Thou shalt not break this one law of audio design
Admit it. You’ve driven five miles per hour over the speed limit. You’ve cut off those little tags at the bottoms of mattresses that say “Do Not Remove Under Penalty of Death.” And you’ve sung Happy Birthday To You at a party, without paying the requisite ASCAP licensing fees.
But there is One True Law of Interactive Audio Design that you must never, ever, ever break.
Now to demonstrate that this law is legit, I’d like you to do me a favor. You’re a professional, you’re in the industry, you know audio design, right?
I’d like for you to hum the theme for Farmville.
Yes, Farmville, that little game that had over 80 million players at its peak? That massive financial juggernaut of gaming that raked in over ONE BILLION DOLLARS for Zynga? (Read that in your Dr. Evil voice, if you please.)
Hum the Farmville theme, play it in your head, prove to me and yourself that you know it.
I’ll wait here.
Meanwhile, while we’re waiting for you to come up with the theme, I will let you in on One True Law of Interactive Audio Design. You see, there are many, many guidelines about what constitutes good interactive audio. And reasonable people differ about the best way to make things sound cool. And because we’re fundamentally a field of commercial artists, each new generation of audio designers enjoys breaking the technical and artistic rules of the previous generation. Take that, previous generation!
Now you might think that the One True Law is the new audio loudness standard called EBU R128. This new international standard defines the short and long term perceived audio levels that go into broadcast television. The basic idea is that the perceived volume level from all games, TV shows, movies and commercials should be roughly the same.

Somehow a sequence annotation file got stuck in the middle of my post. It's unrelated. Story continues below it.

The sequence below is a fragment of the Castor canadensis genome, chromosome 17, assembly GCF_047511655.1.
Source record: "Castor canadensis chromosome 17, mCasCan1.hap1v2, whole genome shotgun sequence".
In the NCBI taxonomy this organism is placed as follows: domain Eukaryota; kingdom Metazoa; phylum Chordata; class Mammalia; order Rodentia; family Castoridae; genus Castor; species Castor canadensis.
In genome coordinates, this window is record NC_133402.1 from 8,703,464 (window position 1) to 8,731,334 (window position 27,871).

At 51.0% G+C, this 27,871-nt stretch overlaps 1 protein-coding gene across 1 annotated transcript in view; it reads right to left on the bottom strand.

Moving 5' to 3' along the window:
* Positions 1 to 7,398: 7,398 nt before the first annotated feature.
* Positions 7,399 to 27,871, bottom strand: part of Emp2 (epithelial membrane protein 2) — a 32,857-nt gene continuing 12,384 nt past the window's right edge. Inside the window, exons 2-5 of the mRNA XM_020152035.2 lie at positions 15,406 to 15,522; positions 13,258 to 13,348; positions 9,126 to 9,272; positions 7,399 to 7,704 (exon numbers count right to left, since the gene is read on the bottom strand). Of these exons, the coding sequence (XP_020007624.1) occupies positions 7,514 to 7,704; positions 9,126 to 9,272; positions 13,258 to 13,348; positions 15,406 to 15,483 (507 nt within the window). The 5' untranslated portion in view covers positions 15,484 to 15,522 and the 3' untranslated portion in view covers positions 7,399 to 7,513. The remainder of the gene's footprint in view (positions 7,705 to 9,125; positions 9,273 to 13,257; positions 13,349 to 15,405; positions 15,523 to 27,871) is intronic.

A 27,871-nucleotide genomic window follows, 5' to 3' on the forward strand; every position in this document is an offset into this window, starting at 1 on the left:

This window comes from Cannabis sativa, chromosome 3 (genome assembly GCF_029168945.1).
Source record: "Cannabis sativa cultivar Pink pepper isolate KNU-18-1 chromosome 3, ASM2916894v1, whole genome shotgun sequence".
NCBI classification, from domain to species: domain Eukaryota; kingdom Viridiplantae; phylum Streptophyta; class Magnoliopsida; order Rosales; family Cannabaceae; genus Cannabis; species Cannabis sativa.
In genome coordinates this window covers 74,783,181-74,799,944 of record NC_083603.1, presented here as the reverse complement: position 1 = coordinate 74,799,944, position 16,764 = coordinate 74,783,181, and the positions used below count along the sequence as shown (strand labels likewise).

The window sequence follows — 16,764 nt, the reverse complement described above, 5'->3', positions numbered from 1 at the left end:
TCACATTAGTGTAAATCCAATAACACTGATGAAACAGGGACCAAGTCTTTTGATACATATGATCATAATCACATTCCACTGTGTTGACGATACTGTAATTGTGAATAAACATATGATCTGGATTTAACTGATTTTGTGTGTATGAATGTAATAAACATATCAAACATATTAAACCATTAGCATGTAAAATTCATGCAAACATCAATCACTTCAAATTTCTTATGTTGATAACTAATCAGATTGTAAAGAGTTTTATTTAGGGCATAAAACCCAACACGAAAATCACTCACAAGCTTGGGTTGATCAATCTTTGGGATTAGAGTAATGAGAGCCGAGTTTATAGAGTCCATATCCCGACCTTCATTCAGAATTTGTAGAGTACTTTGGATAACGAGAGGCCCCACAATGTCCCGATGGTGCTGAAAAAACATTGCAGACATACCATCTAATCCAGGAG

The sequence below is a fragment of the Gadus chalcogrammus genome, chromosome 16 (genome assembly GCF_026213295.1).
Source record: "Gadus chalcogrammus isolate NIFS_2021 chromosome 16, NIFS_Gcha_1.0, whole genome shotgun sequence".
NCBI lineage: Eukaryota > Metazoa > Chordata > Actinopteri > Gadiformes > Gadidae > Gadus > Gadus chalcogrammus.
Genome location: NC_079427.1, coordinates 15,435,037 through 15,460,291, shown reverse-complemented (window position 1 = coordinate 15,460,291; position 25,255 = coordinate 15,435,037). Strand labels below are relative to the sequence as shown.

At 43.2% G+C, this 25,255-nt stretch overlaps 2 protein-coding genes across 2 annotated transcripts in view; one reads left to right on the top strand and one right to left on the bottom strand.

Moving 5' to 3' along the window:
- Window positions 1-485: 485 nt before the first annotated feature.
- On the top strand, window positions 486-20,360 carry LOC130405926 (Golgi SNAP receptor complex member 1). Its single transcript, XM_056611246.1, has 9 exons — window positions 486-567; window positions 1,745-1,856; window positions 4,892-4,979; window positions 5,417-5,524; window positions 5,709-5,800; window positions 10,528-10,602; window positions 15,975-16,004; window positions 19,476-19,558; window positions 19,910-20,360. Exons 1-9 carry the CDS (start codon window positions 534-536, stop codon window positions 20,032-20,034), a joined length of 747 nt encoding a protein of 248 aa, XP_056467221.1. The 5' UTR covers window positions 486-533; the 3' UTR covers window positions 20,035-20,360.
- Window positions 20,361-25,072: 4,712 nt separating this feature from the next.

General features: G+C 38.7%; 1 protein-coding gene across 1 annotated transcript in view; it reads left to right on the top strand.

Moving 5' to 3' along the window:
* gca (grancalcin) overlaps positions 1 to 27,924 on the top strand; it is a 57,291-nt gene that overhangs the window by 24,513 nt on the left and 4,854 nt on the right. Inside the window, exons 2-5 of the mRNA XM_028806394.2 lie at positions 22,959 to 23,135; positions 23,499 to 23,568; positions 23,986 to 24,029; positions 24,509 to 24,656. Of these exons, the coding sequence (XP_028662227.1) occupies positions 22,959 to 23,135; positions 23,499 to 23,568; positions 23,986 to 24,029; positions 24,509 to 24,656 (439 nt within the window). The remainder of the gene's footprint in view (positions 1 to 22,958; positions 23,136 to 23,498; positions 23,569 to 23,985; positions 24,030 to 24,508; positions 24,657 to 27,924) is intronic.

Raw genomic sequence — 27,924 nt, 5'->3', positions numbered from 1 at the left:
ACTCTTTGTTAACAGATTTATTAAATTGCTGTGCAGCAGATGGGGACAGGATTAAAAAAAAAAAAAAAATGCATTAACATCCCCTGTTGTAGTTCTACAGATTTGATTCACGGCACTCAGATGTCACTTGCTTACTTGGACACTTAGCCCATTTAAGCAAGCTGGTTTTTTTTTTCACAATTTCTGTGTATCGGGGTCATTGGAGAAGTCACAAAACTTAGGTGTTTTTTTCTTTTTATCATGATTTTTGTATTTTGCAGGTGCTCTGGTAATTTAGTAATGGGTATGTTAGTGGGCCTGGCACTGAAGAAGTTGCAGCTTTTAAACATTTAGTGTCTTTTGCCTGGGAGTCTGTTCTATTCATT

Most of the big game console manufacturers have gotten on board the EBU R128 standard. And countries such as France have even written EBU R128 into actual law, which means that if you broadcast content that is too loud, then the government can levy large fines against you.
But some audio engineers think that EBU R128 doesn’t apply to video games, because they’re not publicly broadcast. And since EBU R128 certification is a time-consuming and expensive process, for better or worse… most games simply ignore it altogether.
Yep, even the actual written EBU R128 law is not The One True Law of Interactive Audio Design.
When you are old and gray and have retired from your incredibly successful career as an audio designer, you will not have broken this One True Law of Interactive Audio Design.
And here is the law:
You can get away with doing practically anything else. You can write barbershop quartet covers of Beach Boys songs. They’ll love it.
But no game that gets great audio reviews, ever annoys. Try to name one. PROTIP: You can’t.
If you’re designing interactive audio, you can excite, stimulate, soothe, intrigue, reward, frighten or even disgust if you want to.
But. When your sound effects and music annoy…
… when they are repetitive and insistent and they don’t pay off or counter that insistence…
… when people turn off your music track and therefore can’t even remember what your music sounds like…
… in other words, when pure silence is superior to the music and sounds you’ve written…
… then, you’ve broken the One Unbreakable Law of Game Audio.
This is the “you’re about to die” theme from Wizards and Warriors on the NES. If you still think annoying your customers is a good idea, try listening to this loop for a few hours at full volume first. If you can think of a more annoying theme than this one, please let us know in the comments section.
You asked, and we listened. You need to hear it for yourself on your own machine, with your own speakers, with your own sounds. Well, go for it. Try all the features of Varantic Pro, for 7 days, on us.
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